[Re: Gap in enterprise skills, Thursday]
I live in Walsall and we run enterprise activities every week in both primary and secondary schools. We also have 30 enterprise champions from the business community who commit to at least five in-school activities per year. Educational business partnerships are already doing the work described in this article, with zero core funding from the government
Lorenzo Cosco, school programme team leader at Walsall Education Business Partnership
It’s a good idea to encourage enterprise skills in children. But it should not be seen as a cheap alternative to university or further education for state school kids.
[Re: I should have the right to quit a job without being sued for resigning, Wednesday]
We are all employers. Every time you use a hairdresser, you are employing them. In its fullest logic, Vince Cable’s attacks on labour market flexibility would mean that once we have been to a hairdresser, we would have to keep going to the same one until they underperform or we go bald. If you want to argue that employers should not be able to get rid of employees whenever they like, make sure you understand its fullest logical implications. And with regard to Jamie Whyte leaving his employment – if he breached his contract, his employer could sue him for any consequential loss. That’s how contracts are supposed to work.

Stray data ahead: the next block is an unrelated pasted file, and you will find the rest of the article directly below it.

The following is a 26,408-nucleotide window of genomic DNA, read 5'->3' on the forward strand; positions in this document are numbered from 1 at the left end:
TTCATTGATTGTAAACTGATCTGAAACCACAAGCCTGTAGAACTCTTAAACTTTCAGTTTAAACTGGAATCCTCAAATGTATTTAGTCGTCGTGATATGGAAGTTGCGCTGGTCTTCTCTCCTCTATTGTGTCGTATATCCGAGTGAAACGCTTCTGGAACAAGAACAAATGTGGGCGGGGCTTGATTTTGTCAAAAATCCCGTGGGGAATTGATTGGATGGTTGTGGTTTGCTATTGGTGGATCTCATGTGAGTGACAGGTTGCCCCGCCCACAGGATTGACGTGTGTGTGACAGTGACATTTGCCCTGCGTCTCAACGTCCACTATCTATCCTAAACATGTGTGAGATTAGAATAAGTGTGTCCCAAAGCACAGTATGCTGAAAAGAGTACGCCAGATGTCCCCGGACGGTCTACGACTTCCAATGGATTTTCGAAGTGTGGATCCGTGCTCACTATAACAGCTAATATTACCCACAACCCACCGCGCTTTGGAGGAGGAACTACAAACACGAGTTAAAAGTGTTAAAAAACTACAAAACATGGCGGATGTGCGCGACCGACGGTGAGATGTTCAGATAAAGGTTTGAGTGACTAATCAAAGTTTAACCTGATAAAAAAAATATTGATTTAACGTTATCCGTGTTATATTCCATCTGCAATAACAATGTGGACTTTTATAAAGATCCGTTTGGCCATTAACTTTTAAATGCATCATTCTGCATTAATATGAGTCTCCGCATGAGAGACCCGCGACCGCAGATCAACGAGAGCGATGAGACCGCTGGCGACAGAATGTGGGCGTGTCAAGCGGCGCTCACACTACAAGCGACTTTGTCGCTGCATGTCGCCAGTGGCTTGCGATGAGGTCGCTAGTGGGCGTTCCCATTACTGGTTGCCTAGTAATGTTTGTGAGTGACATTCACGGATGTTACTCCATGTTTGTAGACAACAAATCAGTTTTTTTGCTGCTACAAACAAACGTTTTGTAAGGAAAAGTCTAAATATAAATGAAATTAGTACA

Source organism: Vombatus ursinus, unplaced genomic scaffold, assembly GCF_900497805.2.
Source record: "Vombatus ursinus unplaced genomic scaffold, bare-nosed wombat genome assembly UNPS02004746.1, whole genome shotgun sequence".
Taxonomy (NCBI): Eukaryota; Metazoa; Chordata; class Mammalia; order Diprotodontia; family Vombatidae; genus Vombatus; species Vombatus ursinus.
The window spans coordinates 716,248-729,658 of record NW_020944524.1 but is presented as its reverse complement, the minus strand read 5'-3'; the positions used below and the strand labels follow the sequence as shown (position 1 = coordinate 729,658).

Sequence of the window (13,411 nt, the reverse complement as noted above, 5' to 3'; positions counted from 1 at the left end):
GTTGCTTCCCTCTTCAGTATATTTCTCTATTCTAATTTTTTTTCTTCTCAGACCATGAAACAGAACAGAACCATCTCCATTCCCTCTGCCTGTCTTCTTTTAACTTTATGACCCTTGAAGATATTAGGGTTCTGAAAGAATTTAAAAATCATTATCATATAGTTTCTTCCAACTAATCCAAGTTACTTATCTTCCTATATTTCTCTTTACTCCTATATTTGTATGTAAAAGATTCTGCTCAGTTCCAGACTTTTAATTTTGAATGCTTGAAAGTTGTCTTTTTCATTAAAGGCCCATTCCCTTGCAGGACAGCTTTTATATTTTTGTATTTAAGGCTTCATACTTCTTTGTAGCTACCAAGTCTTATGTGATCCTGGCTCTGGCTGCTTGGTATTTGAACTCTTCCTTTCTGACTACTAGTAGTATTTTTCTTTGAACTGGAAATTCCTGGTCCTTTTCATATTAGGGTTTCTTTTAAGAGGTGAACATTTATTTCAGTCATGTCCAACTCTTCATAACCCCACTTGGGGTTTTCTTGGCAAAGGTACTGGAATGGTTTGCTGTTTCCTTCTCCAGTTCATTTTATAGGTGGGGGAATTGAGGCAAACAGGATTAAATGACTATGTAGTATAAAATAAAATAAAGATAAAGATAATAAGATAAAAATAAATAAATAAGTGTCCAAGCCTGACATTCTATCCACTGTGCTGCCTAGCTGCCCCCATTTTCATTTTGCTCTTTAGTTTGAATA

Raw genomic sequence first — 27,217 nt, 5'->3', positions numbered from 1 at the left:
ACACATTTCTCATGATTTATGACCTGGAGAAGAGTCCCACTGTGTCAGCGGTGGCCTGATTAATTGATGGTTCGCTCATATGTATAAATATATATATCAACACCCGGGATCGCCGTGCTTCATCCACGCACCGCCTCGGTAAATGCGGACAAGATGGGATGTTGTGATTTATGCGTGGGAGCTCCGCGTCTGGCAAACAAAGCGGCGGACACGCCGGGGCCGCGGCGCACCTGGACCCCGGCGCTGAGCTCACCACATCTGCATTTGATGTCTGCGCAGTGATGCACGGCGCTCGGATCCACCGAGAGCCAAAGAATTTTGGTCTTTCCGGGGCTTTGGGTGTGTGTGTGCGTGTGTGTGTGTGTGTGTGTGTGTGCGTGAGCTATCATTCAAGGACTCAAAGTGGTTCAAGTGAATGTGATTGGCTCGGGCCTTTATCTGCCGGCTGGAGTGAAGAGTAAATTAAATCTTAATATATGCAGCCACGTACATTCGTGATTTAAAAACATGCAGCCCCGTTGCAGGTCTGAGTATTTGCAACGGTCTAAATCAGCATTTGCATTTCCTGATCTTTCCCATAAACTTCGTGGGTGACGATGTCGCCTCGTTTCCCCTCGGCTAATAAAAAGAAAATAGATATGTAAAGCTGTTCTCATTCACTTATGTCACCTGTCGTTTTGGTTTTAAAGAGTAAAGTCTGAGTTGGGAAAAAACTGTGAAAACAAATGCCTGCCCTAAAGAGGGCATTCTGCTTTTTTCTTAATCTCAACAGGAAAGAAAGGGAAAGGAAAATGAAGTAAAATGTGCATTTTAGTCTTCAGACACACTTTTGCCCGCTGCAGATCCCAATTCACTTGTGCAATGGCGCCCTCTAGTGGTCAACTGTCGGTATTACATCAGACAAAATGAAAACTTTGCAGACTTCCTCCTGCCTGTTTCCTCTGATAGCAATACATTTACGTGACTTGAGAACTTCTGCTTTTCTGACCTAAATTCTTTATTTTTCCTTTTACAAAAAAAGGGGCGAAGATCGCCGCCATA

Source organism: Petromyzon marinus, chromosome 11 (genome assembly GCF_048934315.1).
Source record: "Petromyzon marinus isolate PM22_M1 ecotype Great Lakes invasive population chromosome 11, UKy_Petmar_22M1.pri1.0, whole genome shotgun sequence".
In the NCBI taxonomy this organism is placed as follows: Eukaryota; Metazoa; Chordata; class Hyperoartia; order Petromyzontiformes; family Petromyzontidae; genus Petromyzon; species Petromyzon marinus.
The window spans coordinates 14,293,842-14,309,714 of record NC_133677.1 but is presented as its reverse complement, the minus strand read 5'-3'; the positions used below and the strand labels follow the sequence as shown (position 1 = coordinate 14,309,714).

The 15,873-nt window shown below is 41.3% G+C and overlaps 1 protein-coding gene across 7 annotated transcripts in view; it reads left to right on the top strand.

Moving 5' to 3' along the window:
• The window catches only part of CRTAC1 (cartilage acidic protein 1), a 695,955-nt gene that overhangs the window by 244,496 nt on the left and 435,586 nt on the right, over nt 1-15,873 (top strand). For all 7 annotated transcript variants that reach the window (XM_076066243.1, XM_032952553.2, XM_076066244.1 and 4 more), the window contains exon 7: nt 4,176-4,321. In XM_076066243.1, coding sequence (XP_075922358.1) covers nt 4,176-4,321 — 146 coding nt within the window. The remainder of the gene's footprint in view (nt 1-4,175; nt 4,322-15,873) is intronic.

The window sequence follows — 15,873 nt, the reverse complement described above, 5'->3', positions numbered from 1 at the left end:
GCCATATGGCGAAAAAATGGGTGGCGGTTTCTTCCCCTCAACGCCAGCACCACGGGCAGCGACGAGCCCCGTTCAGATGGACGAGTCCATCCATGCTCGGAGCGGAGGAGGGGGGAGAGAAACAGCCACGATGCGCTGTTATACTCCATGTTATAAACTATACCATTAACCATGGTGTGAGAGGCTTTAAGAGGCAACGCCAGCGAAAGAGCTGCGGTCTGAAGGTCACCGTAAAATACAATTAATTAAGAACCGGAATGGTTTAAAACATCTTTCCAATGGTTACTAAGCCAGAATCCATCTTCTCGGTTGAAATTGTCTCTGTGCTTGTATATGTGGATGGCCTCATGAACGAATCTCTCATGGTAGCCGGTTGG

The cap on loss relief is not the action of a business-friendly government. Let’s hope consultation kills the measure off.
Kofi Annan’s plan to save Syria was naive from day one because it fundamentally misunderstood the nature of the Assad regime.
Should Britain seek a new deal with Europe? The trouble is we can’t trust the deal-makers.
I’m incredibly pessimistic about the Eurozone, and so find it very hard to care much about the pasty tax.